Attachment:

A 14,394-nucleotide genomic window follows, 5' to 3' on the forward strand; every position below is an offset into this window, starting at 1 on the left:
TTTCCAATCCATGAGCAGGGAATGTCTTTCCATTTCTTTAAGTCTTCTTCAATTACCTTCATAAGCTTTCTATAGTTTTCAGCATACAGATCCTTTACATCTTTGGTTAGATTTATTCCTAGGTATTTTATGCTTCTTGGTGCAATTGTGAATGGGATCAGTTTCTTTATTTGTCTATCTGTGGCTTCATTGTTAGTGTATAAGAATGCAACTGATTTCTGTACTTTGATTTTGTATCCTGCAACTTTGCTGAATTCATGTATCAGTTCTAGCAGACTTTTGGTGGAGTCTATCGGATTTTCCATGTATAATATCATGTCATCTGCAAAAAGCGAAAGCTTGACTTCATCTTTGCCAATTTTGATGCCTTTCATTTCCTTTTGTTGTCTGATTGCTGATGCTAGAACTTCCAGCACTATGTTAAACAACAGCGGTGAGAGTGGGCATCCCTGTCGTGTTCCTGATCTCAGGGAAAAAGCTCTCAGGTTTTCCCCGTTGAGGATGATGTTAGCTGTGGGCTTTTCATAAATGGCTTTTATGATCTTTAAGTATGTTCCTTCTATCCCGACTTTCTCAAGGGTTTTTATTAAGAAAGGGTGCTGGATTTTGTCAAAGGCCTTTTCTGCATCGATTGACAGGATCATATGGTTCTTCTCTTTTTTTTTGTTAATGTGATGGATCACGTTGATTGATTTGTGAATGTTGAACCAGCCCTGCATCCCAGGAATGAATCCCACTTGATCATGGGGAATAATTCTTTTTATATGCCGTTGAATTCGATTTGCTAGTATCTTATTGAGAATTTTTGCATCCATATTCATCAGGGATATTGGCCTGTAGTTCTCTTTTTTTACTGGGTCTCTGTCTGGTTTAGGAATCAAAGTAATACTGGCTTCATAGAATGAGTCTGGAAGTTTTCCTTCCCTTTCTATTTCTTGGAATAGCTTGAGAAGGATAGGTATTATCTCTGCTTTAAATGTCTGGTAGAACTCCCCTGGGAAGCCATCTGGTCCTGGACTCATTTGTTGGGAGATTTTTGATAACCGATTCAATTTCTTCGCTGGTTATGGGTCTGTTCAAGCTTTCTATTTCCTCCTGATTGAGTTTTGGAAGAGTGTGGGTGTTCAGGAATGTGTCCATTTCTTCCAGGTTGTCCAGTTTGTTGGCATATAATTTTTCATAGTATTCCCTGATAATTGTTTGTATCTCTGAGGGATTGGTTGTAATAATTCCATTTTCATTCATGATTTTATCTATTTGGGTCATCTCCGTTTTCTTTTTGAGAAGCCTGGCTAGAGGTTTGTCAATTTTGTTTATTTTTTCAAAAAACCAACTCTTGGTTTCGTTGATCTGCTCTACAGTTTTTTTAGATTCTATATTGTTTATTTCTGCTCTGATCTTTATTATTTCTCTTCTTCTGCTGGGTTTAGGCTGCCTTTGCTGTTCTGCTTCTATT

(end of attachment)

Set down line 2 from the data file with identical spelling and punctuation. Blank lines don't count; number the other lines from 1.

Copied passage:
TTTCCAATCCATGAGCAGGGAATGTCTTTCCATTTCTTTAAGTCTTCTTCAATTACCTTCATAAGCTTTCTATAGTTTTCAGCATACAGATCCTTTACATCTTTGGTTAGATTTATTCCTAGGTATTTTATGCTTCTTGGTGCAATTGTGAATGGGATCAGTTTCTTTATTTGTCTATCTGTGGCTTCATTGTTAGTGTATAAGAATGCAACTGATTTCTGTACTTTGATTTTGTATCCTGCAACTTTGCTGAATTCATGTATCAGTTCTAGCAGACTTTTGGTGGAGTCTATCGGATTTTCCATGTATAATATCATGTCATCTGCAAAAAGCGAAAGCTTGACTTCATCTTTGCCAATTTTGATGCCTTTCATTTCCTTTTGTTGTCTGATTGCTGATGCTAGAACTTCCAGCACTATGTTAAACAACAGCGGTGAGAGTGGGCATCCCTGTCGTGTTCCTGATCTCAGGGAAAAAGCTCTCAGGTTTTCCCCGTTGAGGATGATGTTAGCTGTGGGCTTTTCATAAATGGCTTTTATGATCTTTAAGTATGTTCCTTCTATCCCGACTTTCTCAAGGGTTTTTATTAAGAAAGGGTGCTGGATTTTGTCAAAGGCCTTTTCTGCATCGATTGACAGGATCATATGGTTCTTCTCTTTTTTTTTGTTAATGTGATGGATCACGTTGATTGATTTGTGAATGTTGAACCAGCCCTGCATCCCAGGAATGAATCCCACTTGATCATGGGGAATAATTCTTTTTATATGCCGTTGAATTCGATTTGCTAGTATCTTATTGAGAATTTTTGCATCCATATTCATCAGGGATATTGGCCTGTAGTTCTCTTTTTTTACTGGGTCTCTGTCTGGTTTAGGAATCAAAGTAATACTGGCTTCATAGAATGAGTCTGGAAGTTTTCCTTCCCTTTCTATTTCTTGGAATAGCTTGAGAAGGATAGGTATTATCTCTGCTTTAAATGTCTGGTAGAACTCCCCTGGGAAGCCATCTGGTCCTGGACTCATTTGTTGGGAGATTTTTGATAACCGATTCAATTTCTTCGCTGGTTATGGGTCTGTTCAAGCTTTCTATTTCCTCCTGATTGAGTTTTGGAAGAGTGTGGGTGTTCAGGAATGTGTCCATTTCTTCCAGGTTGTCCAGTTTGTTGGCATATAATTTTTCATAGTATTCCCTGATAATTGTTTGTATCTCTGAGGGATTGGTTGTAATAATTCCATTTTCATTCATGATTTTATCTATTTGGGTCATCTCCGTTTTCTTTTTGAGAAGCCTGGCTAGAGGTTTGTCAATTTTGTTTATTTTTTCAAAAAACCAACTCTTGGTTTCGTTGATCTGCTCTACAGTTTTTTTAGATTCTATATTGTTTATTTCTGCTCTGATCTTTATTATTTCTCTTCTTCTGCTGGGTTTAGGCTGCCTTTGCTGTTCTGCTTCTATT